• Blackburn has Liverpool (43), Swansea (39), Norwich (40), Tottenham (59), Wigan (28) and Chelsea (56).
  • And Bolton goes Newcastle (56), Tottenham (59), Swansea (39), Sunderland (42), West Brom (39) and Stoke City (41).

Now, just spitballing here, but let’s half-assedly handicap that. Assuming a win against a top-six team is out of the question, and ties against opponents in that broad, featureless middle ground between 44 points and 39 points are a most likely outcome, 7 points for Wigan seems well within reach. So let’s call Wigan potentially the fastest camper. Blackburn can assuredly hit at least 6 points; of course, that takes 3 away from Wigan, but the point is Blackburn is not the slowest camper. And 4 points seems a fair minimum for sounds-delicious Bolton.

So you are left to conclude that Q.P.R. needs at least 7 points to avoid the grizzly’s steaming maw, and should obviously be aiming for better than that, assuming something goes to hell, like Man United’s laying an egg at Wigan. Because something always goes to hell.

Hughes thinks 12 points will get his club to safety; the question is, where do they come from? The two Manchester dates do not seem likely contenders, and the much-more talented Tottenham and Chelsea are sure to be motivated and still fighting for Champions League money. That leaves Swansea, West Brom and Stoke, three teams with vulnerabilities, probably, but who, definitely, have managed their affairs better than Q.P.R.

Even if you argue that three wins in seven games is Rangers’ best case, that puts them at only 37 points. Still in danger of a slow digestion next season in the Championship stomach.

Q.P.R. Sends Up the White Flag

Going up against Arsenal and Manchester United, we’re going to have to make sure we put a shift in and make sure that we can make better decisions than we did today.

via QPR boss wants side to show character for Arsenal and Man Utd games – QPR – Kilburn Times.

Never mind actually trying to win, Mark Hughes seems to be saying, just let us appear to be trying to win.

It is probably not hard to find a professional sports team that flubbed its opportunities as thoroughly as Queens Park Rangers are doing. But that takes nothing away from the developing catastrophe on Loftus Road. The previous owners were famously derided for envisioning the club as a soccer “boutique.” That goal, albeit an absurd one, was at least attainable.

Q.P.R. 3, Liverpool 2 (Zagat-style)

QPR were a shambles early on as Samba Diakite and [Joey] Barton both misplaced passes leading to Liverpool attacks.” Liverpool Manager Kenny “Dalglish stated that Liverpool should have been ‘three, four’ goals to the good by half-time – and that was no exaggeration.”

Pero “cuando todo indicaba a que los visitantes se terminarían llevando la victoria de manera muy cómoda, comenzó lo que nadie imaginó.” Rangers scored “three goals in the final 14 minutes,” leaving “Liverpool stunned and [giving] Rangers only their second league victory under manager Mark Hughes.”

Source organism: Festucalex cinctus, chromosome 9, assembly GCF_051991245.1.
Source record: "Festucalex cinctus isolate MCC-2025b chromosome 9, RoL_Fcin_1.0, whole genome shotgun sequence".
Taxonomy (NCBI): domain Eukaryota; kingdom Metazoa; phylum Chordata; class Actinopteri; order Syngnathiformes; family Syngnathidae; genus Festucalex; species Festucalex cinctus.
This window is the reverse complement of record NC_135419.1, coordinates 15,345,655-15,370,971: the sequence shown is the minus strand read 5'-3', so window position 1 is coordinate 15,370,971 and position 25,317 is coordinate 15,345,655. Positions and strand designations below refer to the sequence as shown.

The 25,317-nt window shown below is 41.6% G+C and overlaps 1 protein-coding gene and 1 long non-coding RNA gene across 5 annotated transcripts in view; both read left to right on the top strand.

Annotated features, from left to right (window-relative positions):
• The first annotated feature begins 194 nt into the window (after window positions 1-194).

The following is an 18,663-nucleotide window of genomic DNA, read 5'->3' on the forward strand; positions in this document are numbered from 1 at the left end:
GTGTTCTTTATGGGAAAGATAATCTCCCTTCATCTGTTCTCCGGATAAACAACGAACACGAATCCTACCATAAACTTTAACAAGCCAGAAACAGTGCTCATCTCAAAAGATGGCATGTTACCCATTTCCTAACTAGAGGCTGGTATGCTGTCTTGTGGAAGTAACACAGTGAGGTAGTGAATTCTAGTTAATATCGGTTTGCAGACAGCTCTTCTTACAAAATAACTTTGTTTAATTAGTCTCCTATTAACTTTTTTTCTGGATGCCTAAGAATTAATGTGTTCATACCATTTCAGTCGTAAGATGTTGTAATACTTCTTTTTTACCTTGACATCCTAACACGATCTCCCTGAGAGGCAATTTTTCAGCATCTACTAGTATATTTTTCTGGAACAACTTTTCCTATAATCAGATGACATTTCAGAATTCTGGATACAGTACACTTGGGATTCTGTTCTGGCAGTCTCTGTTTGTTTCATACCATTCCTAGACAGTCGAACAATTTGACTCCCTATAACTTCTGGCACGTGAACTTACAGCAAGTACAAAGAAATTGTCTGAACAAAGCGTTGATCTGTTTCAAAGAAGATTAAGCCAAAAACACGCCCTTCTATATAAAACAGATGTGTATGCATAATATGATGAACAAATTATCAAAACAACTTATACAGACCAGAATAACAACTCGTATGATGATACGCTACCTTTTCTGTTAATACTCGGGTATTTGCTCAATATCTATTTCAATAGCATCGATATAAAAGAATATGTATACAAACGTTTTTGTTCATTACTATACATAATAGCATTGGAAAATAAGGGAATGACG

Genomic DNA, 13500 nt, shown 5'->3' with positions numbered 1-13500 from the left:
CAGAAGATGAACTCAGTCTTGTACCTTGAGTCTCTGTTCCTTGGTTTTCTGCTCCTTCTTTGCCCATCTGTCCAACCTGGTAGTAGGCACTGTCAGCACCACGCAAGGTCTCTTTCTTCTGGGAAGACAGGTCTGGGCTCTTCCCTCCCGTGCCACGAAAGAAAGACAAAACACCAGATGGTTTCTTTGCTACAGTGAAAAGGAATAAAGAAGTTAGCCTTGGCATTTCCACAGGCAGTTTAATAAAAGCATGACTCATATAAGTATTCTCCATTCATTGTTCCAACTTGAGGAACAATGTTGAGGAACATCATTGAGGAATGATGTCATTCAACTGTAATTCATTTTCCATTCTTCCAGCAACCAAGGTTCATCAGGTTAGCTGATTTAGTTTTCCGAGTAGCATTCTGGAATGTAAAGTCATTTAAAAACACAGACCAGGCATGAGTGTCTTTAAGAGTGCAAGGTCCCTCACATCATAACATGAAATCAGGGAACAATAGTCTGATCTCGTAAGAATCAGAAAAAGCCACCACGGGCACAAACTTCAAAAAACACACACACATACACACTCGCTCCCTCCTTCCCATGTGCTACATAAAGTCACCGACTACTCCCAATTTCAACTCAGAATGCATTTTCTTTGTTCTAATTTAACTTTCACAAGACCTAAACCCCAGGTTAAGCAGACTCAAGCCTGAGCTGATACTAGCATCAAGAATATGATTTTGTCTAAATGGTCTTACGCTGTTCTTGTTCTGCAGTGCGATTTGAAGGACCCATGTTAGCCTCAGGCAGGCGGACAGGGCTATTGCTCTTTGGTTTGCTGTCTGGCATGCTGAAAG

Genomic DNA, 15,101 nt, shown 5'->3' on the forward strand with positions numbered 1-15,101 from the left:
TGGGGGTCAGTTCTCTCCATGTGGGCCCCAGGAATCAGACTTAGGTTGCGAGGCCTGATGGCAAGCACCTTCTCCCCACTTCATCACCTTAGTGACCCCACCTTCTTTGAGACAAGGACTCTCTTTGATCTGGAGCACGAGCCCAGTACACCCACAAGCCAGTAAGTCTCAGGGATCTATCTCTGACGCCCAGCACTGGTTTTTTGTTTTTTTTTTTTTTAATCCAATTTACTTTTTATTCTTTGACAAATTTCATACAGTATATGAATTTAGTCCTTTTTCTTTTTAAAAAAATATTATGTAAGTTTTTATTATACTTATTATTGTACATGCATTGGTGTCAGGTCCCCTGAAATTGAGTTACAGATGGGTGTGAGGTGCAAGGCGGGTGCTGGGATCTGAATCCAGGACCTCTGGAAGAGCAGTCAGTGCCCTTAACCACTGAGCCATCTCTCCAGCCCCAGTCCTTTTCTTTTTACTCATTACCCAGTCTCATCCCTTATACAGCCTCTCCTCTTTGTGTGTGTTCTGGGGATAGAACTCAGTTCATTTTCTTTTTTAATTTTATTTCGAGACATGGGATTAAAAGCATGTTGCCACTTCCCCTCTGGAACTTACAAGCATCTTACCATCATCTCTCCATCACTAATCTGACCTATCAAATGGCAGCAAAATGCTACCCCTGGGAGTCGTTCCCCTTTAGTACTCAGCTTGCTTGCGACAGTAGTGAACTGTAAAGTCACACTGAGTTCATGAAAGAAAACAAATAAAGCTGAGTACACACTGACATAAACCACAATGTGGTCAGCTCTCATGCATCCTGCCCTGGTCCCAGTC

With his team trailing by 2-0, Shaun “Derry rose high at a corner kick to head home powerfully from inside the penalty area to drag his side back into the clash in the 77th minute.” Djibril Cisse, “who had promised to show his former employers no mercy,” scored with “an imperious header from a Taye Taiwo cross four minutes from time to restore parity.”

“Liverpool were reeling,” and “José Enrique‘s inexplicable tumble that allowed Jamie Mackie in for the stoppage-time winning goal summed up the visitors’ haplessness.”

“It could be a defining moment and we have to make sure that it is,” [Hughes] said.”

via Liverpool Echo; Futbol Ingles ; West London Sport; Yahoo! Eurosport; London 24; The Guardian; Kilburn Times; and Telegraph.

Starting Over All Over Again

…it is symptomatic of the general lack of urgency which has emanated from the club as they have slid slowly but surely towards trouble since Christmas, taking six points from a possible 33.

via The QPR Verdict: Why Rangers’ approach has been flawed from the outset – QPR – Kilburn Times.

But at the end of the day, you’re there because of the games you’ve played. The league table doesn’t lie,

via Clint Hill, in West London Sport We cannot make excuses, says QPR man.

The real problem for Rangers, which was easily solved, is that the owner, Tony Fernandes, took control too late in the summer to overhaul the club to his (and the former manager Neil Warnock’s) liking and so was tempted to try again in January. The difficulty of a club’s having to absorb two waves of newcomers and reconnect (or, indeed, generate) all the chemical bonds that make it effective on the field should have been obvious.

Compelling and mournful poetry could be composed from the headlines of the scores of articles reporting the confidence of various Rangers coaches and players that 1, the transfer of this player or that player is all the team needs and 2, the possibility of relegation is not even being contemplated.